Two years ago, Wadhwani signed The Giving Pledge that Bill Gates and Warren Buffett have been championing. But that is more for learning the best practices from other philanthropists. The Pledge requires the rich to commit 50 percent of their wealth, but Wadhwani and Kathy had already committed more than 80 percent to philanthropy much earlier. Devil is in the Detail
It would be a mistake to consider the large numbers of startups and jobs his Foundation talks of as aspirational. Wadhwani has put excruciating details in place to ensure that they don’t remain aspirational. For instance, three years ago, the Foundation was directly able to trace 200 startups to NEN. Last year, it was 700, and this year the Foundation expects to list 1,200 to 1,500 startups as a result of its entrepreneurship initiative. If this growth continues, then it’s not hard to imagine that 10,000 to 20,000 companies will be formed by 2022. As for jobs, each startup creates six direct jobs and five indirect ones. By that count, even if 15,000 startups are formed, some half a million jobs will be created.
But for things that are not measurable, says Srikrishna, Wadhwani is willing to take a nuanced view. If five guys in a Durgapur entrepreneurship cell get placed in TCS due to leadership skills and not an engineering degree, is that an NEN impact? It would be fair to say NEN is the precursor to what Peter Thiel, billionaire tech investor, is doing with Thiel Fellowship or what third-generation venture capitalist Tim Draper at Draper Fisher Jurvetson is doing with University of Heroes for student entrepreneurship in California, US. Apart from other things, one big difference is that while Thiel and Draper are directly putting money in the student startups, Wadhwani wants to steer clear of seed funding. He doesn’t want the Foundation to be picking winners or losers as that would damage its neutrality. “People will start playing political games and position themselves to get the seed grant,” he says.
Yet, he recognises that risk capital for startups is scarce in India. He is relying on a tested US model, where under the Small Business Innovation Research programme, 13 US government agencies gave seed grants to startups. This, over the decades, has been the most catalytic contributor to America’s innovation and entrepreneurship system. Wadhwani thinks if Indian PSUs and ministries gave away even 1 to 2 percent of their annual budget as innovation grants to startups, thousands of companies could be funded. The Foundation has written a white paper on this and is going to circulate it among all government agencies.
It is not money alone that fuels entrepreneurship. India’s tortuous labour laws, which he believes prevent Indian non-IT companies from scaling up, and the absence of a market place, nip many startups in the bud. Through NEN programmes and in his own interaction with the government, he has been raising awareness about this.
The revenue department doesn’t audit your books before your taxes are paid. The same logic must be applied to entrepreneurs, he says. “Give them the benefit of the doubt; do not treat them as if they are criminals and need to be checked out before they’ve started,” he says. Because of this attitude, it takes weeks and months for a company, again non-IT, to be incorporated.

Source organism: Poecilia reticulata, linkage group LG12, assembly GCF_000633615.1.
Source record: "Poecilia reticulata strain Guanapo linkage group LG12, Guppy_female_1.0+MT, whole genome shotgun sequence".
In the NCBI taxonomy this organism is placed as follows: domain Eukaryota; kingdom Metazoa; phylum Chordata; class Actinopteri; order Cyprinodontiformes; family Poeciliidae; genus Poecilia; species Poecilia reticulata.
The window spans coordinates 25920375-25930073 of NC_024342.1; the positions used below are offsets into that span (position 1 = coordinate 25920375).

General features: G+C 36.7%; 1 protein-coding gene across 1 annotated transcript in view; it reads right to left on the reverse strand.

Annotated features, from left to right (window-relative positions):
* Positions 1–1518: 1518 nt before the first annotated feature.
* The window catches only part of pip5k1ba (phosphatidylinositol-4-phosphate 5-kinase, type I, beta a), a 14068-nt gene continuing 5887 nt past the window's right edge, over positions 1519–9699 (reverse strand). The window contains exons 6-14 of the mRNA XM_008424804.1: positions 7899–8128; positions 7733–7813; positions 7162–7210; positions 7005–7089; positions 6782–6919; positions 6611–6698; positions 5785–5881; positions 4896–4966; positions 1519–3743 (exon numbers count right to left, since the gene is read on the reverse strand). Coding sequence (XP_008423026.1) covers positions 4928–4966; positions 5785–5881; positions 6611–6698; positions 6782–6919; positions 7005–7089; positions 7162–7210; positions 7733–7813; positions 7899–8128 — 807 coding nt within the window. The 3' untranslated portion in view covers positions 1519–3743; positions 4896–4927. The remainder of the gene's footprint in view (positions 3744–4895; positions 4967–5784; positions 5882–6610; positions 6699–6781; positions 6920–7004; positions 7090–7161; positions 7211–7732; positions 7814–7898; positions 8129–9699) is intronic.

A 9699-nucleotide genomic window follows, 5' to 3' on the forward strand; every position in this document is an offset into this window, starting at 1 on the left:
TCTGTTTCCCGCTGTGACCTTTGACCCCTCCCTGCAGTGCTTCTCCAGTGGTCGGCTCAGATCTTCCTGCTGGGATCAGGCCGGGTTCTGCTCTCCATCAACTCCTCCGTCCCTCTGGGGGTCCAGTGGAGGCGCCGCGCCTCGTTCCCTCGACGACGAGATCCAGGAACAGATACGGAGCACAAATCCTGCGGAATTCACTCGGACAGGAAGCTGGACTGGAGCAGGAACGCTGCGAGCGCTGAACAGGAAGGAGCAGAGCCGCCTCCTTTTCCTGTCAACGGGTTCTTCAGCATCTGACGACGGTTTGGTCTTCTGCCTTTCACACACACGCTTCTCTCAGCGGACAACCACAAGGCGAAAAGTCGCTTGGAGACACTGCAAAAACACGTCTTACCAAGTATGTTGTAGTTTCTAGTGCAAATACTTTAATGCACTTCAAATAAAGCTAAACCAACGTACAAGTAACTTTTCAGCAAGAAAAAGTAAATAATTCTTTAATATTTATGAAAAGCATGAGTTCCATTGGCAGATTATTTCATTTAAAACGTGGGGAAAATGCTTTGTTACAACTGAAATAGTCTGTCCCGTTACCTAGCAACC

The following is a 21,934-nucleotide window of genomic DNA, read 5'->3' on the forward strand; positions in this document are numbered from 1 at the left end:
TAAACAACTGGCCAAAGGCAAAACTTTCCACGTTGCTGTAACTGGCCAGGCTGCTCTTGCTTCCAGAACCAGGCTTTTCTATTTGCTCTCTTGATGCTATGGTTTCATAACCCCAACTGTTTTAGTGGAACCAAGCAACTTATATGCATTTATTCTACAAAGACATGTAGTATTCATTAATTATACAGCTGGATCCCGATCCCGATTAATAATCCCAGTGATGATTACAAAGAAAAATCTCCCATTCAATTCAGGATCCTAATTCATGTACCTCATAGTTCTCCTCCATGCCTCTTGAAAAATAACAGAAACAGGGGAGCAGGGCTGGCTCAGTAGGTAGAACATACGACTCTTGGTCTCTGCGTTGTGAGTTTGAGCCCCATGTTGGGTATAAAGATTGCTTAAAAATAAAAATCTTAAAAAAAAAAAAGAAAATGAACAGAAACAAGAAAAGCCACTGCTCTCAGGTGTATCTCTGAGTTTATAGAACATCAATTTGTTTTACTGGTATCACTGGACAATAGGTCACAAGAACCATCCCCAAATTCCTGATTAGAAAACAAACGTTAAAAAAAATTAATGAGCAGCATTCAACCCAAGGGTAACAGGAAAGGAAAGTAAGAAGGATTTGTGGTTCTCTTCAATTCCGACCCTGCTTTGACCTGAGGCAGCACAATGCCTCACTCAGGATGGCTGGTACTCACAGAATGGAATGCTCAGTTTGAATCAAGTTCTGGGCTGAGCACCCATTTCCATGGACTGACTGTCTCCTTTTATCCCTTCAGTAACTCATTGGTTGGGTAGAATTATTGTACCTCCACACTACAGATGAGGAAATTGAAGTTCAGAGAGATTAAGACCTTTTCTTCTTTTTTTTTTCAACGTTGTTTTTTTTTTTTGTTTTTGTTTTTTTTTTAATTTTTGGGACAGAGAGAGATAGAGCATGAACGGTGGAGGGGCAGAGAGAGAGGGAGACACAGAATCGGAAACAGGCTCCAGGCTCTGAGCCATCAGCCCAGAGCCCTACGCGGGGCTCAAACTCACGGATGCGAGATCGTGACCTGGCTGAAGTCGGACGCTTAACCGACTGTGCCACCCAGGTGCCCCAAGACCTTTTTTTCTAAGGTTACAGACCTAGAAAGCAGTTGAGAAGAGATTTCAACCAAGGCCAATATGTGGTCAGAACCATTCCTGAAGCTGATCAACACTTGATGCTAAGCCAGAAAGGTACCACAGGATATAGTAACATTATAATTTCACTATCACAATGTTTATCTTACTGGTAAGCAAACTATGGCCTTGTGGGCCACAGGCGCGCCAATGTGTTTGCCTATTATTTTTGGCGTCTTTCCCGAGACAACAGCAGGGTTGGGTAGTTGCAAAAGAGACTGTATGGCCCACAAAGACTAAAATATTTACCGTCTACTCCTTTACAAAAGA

Regulations should follow entrepreneurship, and so should the marketplace, as has been demonstrated by the US and Israel. Since 30 percent of actual purchases are made by the central and the state governments, he would like to convince them that they keep aside 10 to 20 percent of procurement for startups.
An equal amount of detailing has gone into developing skills as well. Once the skill is identified, the Foundation swings into action to build technology delivery platforms, train project managers, make best practices playbook and stitch partnerships. The Foundation chose nursing as one such area, as India will need more than 2 million nursing aides over the next 10 years. It is collaborating with Narayana Health, which had already developed a nursing curriculum, to convert classroom courses into online courses that large and medium hospitals and village clinics can use.
The next channel for the Foundation is schools. Working with the Union ministry of human resource and development and the state governments of Haryana and Himachal Pradesh, the Foundation has rolled out a best practices programme in four occupations in 40 schools that impact 15,000 students. Discussions are on with Karnataka and Bihar for similar exercises.
In one of his pursuits, Wadhwani has been holding discussions with Union minister Kapil Sibal about setting up community colleges for skills development, and laying down the framework for what these colleges would mean for India. The government has finally committed to setting up 200 of them. Wadhwani says if the government fulfils its commitment, rolls out physical infrastructure for these colleges, and recruits the right kind of faculty and teachers, his Foundation will fund the entire knowledge infrastructure, including the technology platform that would integrate online and classroom learning in these colleges. It would also provide the connectivity between community colleges and the employer community—a key link that would ensure students are rightly placed and the colleges are skilling for the right kind of jobs.
It’s a gargantuan effort, and open-ended at that. To put it in perspective, what constitutes one sub-stream for the Foundation is the entire business for Coursera or Udacity, the much-popular MOOCs (massively open online courses) that are aiding, if not disrupting, university systems across the world. The ROI trap
Was Peter Buffett, son of billionaire philanthropist Warren Buffett, right when he created a storm by writing in The New York Times that with business-minded people getting into philanthropy, business principles are becoming essential elements to philanthropy? Buffett said people have begun asking for ROI (return on investment).
Wadhwani says the business thinking he applies to philanthropy is about setting very clear objectives and outcomes that he has to measure. “I don’t measure ROI. If I invest $100 million, create 10,000 startups, a few more thousand jobs and several other indirect jobs, I have no way to measure what the ROI is. What were the other influences in that person’s life that caused them to form companies, succeed and create jobs?” he asks.
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(This story appears in the 13 December, 2013 issue of Forbes India. To visit our Archives, click here.)